nullify

verb
nul·​li·​fy | \ ˈnə-lə-ˌfī How to pronounce nullify (audio) \
nullified; nullifying

Definition of nullify

transitive verb

1 : to make null (see null entry 1 sense 1) especially : to make legally null and void nullify a law
2 : to make of no value or consequence (see consequence sense 3) a promise later nullified

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Choose the Right Synonym for nullify

nullify, negate, annul, abrogate, invalidate mean to deprive of effective or continued existence. nullify implies counteracting completely the force, effectiveness, or value of something. a penalty nullified the touchdown negate implies the destruction or canceling out of each of two things by the other. the arguments negate each other annul suggests making ineffective or nonexistent often by legal or official action. the treaty annuls all previous agreements abrogate is like annul but more definitely implies a legal or official act. a law to abrogate trading privileges invalidate implies making something powerless or unacceptable by declaration of its logical or moral or legal unsoundness. the court invalidated the statute

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A legislature may nullify a ban, a law, or a tax by simply passing a new law. Election results can be nullified if a court finds the voting process was improper, and a court ruling can be nullified by a higher court. Even the Supreme Court itself may have its decisions nullified by new laws passed by the Congress—though not if a decision is based on the Constitution. In the years leading up to the American Civil War, Southern states claimed the right to nullify any federal law (such as antislavery laws) that they believed to be unconstitutional, leading to the Nullification Crisis of 1832. Annul is a close synonym of nullify (with the same root), as are abrogate and invalidate.

Examples of nullify in a Sentence

The law has been nullified by the U.S. Supreme Court. The penalty nullified the goal.
Recent Examples on the Web Phoenix is suing the state over a bill that the city says will nullify its plans for independent civilian oversight of its Police Department, but the court has not yet ruled on the case. Jimmy Jenkins, The Arizona Republic, 2 Oct. 2021 Some fans have said not to fix what’s not broken, but others have called for Southgate to make the switch and attempt to nullify Germany’s threat down the flanks. Liam Canning, Forbes, 29 June 2021 The doctrine is based on a concept of equity – a person cannot accept a benefit under a will while seeking to nullify that same will. Dallas News, 13 June 2021 Zelensky is pushing legislation that aims to improve Ukraine’s national security agency and has recently fired two judges, appointed by his predecessor, who’d sought to nullify his government’s fight against corruption. Eli Stokols, Los Angeles Times, 1 Sep. 2021 The bill would nullify the mask mandate for public schools issued last month by the Kentucky Board of Education — drawing criticism from educators and health officials who say universal masking is key to keeping kids safe and in school. Joe Sonka, The Courier-Journal, 9 Sep. 2021 Referendums allow voters to nullify legislative acts; initiatives enable them to propose new laws and constitutional amendments without legislative or gubernatorial approval. Anna Wiene, The New Yorker, 8 Sep. 2021 So far, Arizona and Montana have enacted similar measures to nullify gun laws this year. Andrew Demillo, Star Tribune, 28 Apr. 2021 The suit asked the courts either to cancel the election or to add Newsom’s name to the list of replacement candidates, which would nullify votes that have already been cast by mail and require a new election. Bob Egelko, San Francisco Chronicle, 27 Aug. 2021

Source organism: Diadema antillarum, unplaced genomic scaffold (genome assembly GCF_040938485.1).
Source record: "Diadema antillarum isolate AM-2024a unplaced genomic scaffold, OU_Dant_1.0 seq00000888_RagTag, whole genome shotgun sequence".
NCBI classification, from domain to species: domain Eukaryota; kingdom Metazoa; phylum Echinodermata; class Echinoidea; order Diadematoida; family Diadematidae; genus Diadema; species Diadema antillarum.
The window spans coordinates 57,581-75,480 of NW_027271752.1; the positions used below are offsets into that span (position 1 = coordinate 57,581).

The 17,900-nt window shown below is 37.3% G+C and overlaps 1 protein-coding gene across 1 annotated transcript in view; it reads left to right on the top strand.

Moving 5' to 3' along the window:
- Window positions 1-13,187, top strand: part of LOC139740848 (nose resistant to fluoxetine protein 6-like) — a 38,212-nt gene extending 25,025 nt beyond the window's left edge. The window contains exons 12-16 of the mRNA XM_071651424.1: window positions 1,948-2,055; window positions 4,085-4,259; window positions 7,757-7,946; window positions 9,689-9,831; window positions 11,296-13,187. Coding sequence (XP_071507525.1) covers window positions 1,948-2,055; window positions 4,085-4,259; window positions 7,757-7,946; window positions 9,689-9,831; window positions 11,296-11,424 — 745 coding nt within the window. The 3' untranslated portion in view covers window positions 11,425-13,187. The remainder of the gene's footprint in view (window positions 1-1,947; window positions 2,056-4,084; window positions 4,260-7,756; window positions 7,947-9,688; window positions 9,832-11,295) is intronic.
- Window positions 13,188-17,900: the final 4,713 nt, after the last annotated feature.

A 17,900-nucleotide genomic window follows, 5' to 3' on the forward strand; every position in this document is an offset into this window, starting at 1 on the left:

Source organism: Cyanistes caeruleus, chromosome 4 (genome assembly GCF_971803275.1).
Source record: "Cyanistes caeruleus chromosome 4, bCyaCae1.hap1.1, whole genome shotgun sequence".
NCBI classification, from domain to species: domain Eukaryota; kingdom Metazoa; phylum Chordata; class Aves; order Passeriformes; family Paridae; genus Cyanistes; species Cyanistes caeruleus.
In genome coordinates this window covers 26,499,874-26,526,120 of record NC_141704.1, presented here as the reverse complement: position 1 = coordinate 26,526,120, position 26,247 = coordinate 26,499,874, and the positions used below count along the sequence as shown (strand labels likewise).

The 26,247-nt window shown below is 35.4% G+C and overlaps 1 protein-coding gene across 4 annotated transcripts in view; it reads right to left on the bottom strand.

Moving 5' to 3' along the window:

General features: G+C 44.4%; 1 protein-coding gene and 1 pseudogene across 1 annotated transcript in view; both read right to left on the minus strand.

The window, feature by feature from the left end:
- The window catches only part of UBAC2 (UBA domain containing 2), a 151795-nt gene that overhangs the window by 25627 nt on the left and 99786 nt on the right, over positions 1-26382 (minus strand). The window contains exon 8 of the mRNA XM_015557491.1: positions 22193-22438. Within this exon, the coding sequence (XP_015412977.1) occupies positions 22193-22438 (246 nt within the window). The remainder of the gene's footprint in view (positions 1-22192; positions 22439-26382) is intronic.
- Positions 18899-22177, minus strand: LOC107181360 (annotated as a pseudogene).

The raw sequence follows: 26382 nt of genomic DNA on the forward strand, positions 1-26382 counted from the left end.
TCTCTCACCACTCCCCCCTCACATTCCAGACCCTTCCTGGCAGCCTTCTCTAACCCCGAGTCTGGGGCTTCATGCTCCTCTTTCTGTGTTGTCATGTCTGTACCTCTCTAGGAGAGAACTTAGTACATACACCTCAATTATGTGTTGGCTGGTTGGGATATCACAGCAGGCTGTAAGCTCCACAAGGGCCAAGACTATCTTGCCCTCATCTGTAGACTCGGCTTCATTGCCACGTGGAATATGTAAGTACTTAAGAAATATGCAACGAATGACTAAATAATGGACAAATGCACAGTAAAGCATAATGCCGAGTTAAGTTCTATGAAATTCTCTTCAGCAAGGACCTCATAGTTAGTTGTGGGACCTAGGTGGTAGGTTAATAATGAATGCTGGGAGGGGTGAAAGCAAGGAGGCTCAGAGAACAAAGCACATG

These example sentences are selected automatically from various online news sources to reflect current usage of the word 'nullify.' Views expressed in the examples do not represent the opinion of Merriam-Webster or its editors. Send us feedback.

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First Known Use of nullify

1607, in the meaning defined at sense 1

History and Etymology for nullify

Late Latin nullificare, from Latin nullus

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Time Traveler for nullify

Time Traveler

The first known use of nullify was in 1607

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Dictionary Entries Near nullify

nullifier

nullify

nulliparous

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Statistics for nullify

Last Updated

19 Oct 2021

Cite this Entry

“Nullify.” Merriam-Webster.com Dictionary, Merriam-Webster, https://www.merriam-webster.com/dictionary/nullify. Accessed 19 Oct. 2021.

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More Definitions for nullify

nullify

verb

English Language Learners Definition of nullify

: to make (something) legally null
: to cause (something) to lose its value or to have no effect

nullify

transitive verb
nul·​li·​fy | \ ˈnə-lə-ˌfī How to pronounce nullify (audio) \
nullified; nullifying

Legal Definition of nullify

: to make null nullify a contract

More from Merriam-Webster on nullify

Nglish: Translation of nullify for Spanish Speakers

Britannica English: Translation of nullify for Arabic Speakers

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